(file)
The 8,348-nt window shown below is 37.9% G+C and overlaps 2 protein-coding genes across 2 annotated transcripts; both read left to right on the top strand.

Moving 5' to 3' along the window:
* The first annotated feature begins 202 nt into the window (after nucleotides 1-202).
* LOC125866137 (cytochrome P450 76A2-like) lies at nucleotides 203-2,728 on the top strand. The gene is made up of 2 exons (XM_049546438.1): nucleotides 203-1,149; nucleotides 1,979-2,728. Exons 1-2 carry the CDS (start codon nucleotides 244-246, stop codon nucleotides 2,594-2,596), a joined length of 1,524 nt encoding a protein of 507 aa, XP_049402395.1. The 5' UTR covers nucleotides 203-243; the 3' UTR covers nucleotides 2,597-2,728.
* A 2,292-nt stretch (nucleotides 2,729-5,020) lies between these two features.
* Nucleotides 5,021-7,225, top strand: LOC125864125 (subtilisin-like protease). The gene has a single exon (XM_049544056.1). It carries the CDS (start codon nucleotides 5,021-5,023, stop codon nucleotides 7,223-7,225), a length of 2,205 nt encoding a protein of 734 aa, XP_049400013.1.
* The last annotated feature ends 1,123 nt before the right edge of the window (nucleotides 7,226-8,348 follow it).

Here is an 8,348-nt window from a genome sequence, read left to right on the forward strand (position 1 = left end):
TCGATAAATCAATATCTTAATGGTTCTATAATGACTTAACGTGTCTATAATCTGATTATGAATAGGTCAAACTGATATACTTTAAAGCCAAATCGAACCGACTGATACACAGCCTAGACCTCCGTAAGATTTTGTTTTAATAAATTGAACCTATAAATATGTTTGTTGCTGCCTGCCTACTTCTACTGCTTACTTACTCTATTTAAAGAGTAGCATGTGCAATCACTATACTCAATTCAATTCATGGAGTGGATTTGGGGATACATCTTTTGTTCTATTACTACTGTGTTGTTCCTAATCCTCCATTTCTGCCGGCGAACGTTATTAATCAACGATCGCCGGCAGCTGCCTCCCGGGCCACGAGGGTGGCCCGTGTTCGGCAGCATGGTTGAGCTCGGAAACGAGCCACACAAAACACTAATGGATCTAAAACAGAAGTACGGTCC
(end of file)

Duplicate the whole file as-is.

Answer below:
The 8,348-nt window shown below is 37.9% G+C and overlaps 2 protein-coding genes across 2 annotated transcripts; both read left to right on the top strand.

Moving 5' to 3' along the window:
* The first annotated feature begins 202 nt into the window (after nucleotides 1-202).
* LOC125866137 (cytochrome P450 76A2-like) lies at nucleotides 203-2,728 on the top strand. The gene is made up of 2 exons (XM_049546438.1): nucleotides 203-1,149; nucleotides 1,979-2,728. Exons 1-2 carry the CDS (start codon nucleotides 244-246, stop codon nucleotides 2,594-2,596), a joined length of 1,524 nt encoding a protein of 507 aa, XP_049402395.1. The 5' UTR covers nucleotides 203-243; the 3' UTR covers nucleotides 2,597-2,728.
* A 2,292-nt stretch (nucleotides 2,729-5,020) lies between these two features.
* Nucleotides 5,021-7,225, top strand: LOC125864125 (subtilisin-like protease). The gene has a single exon (XM_049544056.1). It carries the CDS (start codon nucleotides 5,021-5,023, stop codon nucleotides 7,223-7,225), a length of 2,205 nt encoding a protein of 734 aa, XP_049400013.1.
* The last annotated feature ends 1,123 nt before the right edge of the window (nucleotides 7,226-8,348 follow it).

Here is an 8,348-nt window from a genome sequence, read left to right on the forward strand (position 1 = left end):
TCGATAAATCAATATCTTAATGGTTCTATAATGACTTAACGTGTCTATAATCTGATTATGAATAGGTCAAACTGATATACTTTAAAGCCAAATCGAACCGACTGATACACAGCCTAGACCTCCGTAAGATTTTGTTTTAATAAATTGAACCTATAAATATGTTTGTTGCTGCCTGCCTACTTCTACTGCTTACTTACTCTATTTAAAGAGTAGCATGTGCAATCACTATACTCAATTCAATTCATGGAGTGGATTTGGGGATACATCTTTTGTTCTATTACTACTGTGTTGTTCCTAATCCTCCATTTCTGCCGGCGAACGTTATTAATCAACGATCGCCGGCAGCTGCCTCCCGGGCCACGAGGGTGGCCCGTGTTCGGCAGCATGGTTGAGCTCGGAAACGAGCCACACAAAACACTAATGGATCTAAAACAGAAGTACGGTCC